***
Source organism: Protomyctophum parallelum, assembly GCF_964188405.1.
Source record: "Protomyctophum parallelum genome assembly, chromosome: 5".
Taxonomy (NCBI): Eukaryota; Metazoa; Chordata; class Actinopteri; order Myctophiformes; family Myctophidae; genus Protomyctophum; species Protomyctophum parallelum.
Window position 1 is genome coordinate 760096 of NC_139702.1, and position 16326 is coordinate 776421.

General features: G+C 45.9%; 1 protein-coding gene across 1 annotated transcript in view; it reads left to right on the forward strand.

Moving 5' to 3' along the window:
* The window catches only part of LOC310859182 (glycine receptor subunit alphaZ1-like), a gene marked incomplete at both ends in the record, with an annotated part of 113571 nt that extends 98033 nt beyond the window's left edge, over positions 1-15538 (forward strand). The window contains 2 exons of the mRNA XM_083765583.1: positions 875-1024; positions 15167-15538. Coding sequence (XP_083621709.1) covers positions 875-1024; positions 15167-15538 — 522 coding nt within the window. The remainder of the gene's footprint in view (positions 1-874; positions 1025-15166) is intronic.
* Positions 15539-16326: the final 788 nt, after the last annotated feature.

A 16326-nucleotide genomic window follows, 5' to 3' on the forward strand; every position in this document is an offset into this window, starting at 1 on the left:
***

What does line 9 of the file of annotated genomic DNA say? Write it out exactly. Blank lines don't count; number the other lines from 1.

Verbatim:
A 16326-nucleotide genomic window follows, 5' to 3' on the forward strand; every position in this document is an offset into this window, starting at 1 on the left: